In terms of the mechanisms of the site itself, Linke said the copyright agreements for the downloadable theses are standard like those seen when buying music on iTunes and are in the same language as the previous paper agreements students had to sign when viewing theses at Mudd Library.

Pam Soffer ’15 said that she appreciates the effort to make past theses more widely available to students and that she thinks it is a great resource for students to have at their disposal. Soffer also said that online submissions free students from the previously necessary hassle of having their theses printed and bounded.

“Getting [a thesis] printed is expensive, and towards the end of the year everyone is printing their theses, which can be very hectic,” Soffer said. “I think [the online database] is a nice update, and you can still choose to continue the tradition of printing your thesis if it’s important to you.”

The theses on DataSpace are only available on the Princeton Wi-Fi network or through a virtual private network, Linke noted, as another way to protect students’ rights to their work.

“When you write your thesis, you own the copyright to it. That means if you want, you can publish it as a book or put it on the web and give it away for free, et cetera” Linke said. “So if we were to make it available to the whole world, we would be taking away that right from you. So instead, we’re trying to make it so that students who do look at a lot of theses can do it online, anywhere on campus, 24 hours a day.”

OPINION: How we view diversity at Princeton

By: ERICA CHOI

The week we, the freshman class, marched through FitzRandolph Gate, we were bombarded with activities that initiated the four-year-long journey that will be our Princeton careers. Some of them instilled the expectations the University has of us, some set the tone and others acknowledged the problems that exist on Princeton’s campus.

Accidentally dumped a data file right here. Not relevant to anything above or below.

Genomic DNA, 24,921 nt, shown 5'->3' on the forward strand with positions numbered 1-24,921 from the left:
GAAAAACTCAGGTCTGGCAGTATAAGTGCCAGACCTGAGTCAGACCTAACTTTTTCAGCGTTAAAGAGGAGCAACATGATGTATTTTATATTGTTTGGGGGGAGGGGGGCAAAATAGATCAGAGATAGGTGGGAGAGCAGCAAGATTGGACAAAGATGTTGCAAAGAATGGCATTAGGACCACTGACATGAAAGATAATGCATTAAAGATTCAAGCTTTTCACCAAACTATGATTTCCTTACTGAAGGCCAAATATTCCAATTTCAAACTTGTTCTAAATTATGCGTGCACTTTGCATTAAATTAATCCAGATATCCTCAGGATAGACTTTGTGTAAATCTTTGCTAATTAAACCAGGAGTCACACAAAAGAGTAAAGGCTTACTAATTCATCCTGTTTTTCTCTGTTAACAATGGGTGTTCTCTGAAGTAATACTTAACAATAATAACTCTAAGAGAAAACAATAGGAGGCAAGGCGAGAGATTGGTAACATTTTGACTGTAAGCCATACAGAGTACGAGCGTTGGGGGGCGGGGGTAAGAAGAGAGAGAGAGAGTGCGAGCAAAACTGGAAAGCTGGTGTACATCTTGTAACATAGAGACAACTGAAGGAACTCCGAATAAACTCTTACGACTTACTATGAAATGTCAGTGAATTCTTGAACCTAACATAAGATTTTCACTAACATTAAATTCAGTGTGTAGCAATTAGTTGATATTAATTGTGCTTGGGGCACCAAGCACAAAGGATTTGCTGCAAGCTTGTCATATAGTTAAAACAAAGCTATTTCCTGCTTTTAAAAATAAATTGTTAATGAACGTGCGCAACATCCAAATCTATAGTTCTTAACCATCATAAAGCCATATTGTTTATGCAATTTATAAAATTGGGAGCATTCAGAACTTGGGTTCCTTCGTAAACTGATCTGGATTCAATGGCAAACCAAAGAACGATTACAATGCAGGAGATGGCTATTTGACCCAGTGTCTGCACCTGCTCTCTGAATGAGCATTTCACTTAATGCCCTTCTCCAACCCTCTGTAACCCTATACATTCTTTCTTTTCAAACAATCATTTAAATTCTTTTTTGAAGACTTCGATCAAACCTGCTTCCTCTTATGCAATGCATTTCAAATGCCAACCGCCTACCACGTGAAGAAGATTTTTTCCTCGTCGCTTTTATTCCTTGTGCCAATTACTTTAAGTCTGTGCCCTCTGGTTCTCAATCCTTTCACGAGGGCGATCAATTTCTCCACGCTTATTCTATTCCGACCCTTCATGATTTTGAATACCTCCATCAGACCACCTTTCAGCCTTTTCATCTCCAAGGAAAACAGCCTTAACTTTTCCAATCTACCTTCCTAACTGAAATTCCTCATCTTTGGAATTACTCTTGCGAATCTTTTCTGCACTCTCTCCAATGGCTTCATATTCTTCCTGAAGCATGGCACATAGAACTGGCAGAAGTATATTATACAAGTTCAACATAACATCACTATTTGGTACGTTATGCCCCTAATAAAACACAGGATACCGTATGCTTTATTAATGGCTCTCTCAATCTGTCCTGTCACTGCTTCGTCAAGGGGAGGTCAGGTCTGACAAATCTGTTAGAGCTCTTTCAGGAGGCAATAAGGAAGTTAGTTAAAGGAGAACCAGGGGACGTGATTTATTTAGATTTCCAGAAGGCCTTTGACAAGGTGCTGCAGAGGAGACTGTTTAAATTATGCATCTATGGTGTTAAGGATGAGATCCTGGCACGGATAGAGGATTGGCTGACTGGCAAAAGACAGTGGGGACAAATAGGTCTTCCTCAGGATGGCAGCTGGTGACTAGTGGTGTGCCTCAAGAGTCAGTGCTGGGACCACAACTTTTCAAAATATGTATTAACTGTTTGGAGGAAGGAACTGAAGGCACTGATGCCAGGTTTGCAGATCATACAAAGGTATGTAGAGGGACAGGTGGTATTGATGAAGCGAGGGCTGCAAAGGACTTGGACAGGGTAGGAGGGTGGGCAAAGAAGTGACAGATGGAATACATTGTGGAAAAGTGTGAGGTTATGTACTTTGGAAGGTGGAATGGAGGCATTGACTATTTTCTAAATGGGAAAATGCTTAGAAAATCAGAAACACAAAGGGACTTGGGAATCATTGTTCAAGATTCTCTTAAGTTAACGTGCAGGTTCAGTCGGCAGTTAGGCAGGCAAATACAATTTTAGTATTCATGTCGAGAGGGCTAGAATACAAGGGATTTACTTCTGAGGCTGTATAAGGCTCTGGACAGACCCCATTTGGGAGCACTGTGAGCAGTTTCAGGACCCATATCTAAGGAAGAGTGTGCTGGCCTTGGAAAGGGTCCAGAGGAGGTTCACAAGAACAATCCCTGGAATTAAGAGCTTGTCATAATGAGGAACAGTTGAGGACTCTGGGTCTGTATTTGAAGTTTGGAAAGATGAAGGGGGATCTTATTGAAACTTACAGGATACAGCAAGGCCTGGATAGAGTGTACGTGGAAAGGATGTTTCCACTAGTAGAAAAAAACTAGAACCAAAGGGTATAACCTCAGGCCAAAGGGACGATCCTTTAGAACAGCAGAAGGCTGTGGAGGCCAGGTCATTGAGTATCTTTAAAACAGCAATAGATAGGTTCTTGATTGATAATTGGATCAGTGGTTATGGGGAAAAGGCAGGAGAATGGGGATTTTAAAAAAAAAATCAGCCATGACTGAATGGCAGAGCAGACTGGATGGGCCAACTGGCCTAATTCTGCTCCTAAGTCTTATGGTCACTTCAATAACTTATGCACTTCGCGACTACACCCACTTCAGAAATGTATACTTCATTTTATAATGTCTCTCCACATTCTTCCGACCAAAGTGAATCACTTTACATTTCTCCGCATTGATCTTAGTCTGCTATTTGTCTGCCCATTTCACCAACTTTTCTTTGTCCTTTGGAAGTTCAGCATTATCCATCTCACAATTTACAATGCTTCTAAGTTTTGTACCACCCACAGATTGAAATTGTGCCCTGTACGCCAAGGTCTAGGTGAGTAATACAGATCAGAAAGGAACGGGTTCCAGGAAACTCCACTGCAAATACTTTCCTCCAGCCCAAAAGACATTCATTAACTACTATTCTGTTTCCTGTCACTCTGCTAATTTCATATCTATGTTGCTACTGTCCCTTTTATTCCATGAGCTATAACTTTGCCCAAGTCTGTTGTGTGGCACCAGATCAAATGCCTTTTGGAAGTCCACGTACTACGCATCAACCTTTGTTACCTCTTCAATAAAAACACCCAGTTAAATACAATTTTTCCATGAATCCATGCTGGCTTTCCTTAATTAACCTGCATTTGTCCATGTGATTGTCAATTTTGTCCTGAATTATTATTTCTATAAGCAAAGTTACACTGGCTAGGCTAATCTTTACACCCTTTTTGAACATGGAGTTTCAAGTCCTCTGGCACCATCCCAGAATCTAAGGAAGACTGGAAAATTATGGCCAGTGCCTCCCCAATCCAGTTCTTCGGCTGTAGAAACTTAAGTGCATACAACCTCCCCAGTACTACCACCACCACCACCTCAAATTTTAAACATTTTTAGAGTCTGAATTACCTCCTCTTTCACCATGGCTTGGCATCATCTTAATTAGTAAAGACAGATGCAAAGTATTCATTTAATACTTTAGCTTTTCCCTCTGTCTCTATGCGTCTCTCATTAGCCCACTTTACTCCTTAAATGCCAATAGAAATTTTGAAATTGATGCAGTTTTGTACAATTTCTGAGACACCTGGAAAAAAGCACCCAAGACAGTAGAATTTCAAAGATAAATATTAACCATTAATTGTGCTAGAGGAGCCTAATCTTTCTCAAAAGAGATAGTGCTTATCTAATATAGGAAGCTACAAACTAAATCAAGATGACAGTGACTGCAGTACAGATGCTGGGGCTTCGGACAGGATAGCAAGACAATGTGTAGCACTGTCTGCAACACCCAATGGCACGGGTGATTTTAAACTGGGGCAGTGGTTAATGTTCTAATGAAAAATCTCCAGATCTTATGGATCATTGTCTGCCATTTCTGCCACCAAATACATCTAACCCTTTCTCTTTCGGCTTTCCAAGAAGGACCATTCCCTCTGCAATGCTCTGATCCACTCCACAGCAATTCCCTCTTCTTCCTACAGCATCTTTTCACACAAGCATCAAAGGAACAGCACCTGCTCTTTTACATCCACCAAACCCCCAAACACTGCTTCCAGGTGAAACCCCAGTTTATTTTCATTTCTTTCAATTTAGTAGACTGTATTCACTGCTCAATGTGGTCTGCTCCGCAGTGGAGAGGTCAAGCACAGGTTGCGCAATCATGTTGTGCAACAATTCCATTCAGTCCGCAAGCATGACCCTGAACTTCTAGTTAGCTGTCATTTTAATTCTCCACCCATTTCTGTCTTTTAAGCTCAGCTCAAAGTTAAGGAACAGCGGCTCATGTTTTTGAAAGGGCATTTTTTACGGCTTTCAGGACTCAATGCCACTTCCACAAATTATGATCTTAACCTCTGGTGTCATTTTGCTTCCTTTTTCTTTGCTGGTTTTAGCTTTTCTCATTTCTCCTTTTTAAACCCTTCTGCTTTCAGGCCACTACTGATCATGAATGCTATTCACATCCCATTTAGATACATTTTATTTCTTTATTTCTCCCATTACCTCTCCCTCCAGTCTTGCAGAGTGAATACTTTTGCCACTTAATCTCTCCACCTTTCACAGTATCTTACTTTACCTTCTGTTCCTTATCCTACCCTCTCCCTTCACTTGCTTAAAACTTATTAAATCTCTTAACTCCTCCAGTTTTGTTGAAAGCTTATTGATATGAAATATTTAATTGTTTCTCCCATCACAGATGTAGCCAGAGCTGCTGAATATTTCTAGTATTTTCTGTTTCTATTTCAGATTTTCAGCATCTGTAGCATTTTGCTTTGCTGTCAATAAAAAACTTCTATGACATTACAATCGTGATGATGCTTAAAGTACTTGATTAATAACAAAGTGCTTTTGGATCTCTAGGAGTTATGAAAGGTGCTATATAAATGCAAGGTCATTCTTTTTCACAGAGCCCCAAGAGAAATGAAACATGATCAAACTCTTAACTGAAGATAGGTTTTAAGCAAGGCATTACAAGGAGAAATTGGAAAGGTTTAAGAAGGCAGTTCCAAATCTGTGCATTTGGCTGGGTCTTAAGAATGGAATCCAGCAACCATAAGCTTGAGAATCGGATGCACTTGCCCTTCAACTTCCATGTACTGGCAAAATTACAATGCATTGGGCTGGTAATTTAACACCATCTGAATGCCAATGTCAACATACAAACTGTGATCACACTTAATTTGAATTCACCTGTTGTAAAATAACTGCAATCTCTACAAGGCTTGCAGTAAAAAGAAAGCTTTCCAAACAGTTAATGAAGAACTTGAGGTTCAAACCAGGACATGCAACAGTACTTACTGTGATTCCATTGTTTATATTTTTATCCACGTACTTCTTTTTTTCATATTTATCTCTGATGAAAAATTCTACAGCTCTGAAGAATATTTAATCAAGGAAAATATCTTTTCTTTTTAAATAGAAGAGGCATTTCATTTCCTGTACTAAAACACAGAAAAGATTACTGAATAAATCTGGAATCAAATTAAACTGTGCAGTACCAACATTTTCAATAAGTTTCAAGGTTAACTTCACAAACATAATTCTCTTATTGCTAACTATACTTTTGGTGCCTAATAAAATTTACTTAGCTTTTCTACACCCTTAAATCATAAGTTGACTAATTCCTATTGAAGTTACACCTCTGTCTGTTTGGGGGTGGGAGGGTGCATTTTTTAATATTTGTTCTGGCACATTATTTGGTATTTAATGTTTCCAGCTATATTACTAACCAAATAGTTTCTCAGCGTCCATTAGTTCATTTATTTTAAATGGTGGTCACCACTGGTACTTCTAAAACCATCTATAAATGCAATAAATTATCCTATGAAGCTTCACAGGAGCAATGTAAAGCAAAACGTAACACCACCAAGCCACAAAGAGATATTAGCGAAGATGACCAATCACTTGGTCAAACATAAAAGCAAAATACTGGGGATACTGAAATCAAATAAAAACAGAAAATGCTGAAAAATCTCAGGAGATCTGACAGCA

The diversity talk — “Reflections on Diversity” — falls under the third category with its discussion of sexual and racial differences and the challenges differences present here on campus. While the University did a good job with the former, I found the latter to be rather flavorless due to its emphasis on polarity.

I was born in Seoul, South Korea, but I moved to New York seven years ago. Since then, I have been living in a beautiful, middle-class suburbia that is noteworthy for its homogeneity and WASP-yness. There was not a single black person in my high school, and there were only 10 Asians, including myself. I still loved my one square mile of a town. But I am painfully aware of the fact that I have not been exposed to the full spectrum of the American experience. It is a continuing struggle for me to expand upon my limited interaction with diversity, especially racial diversity. I wanted the diversity talk to introduce the wide variety of experiences at the University. In this respect, the diversity talk did not meet my hopes.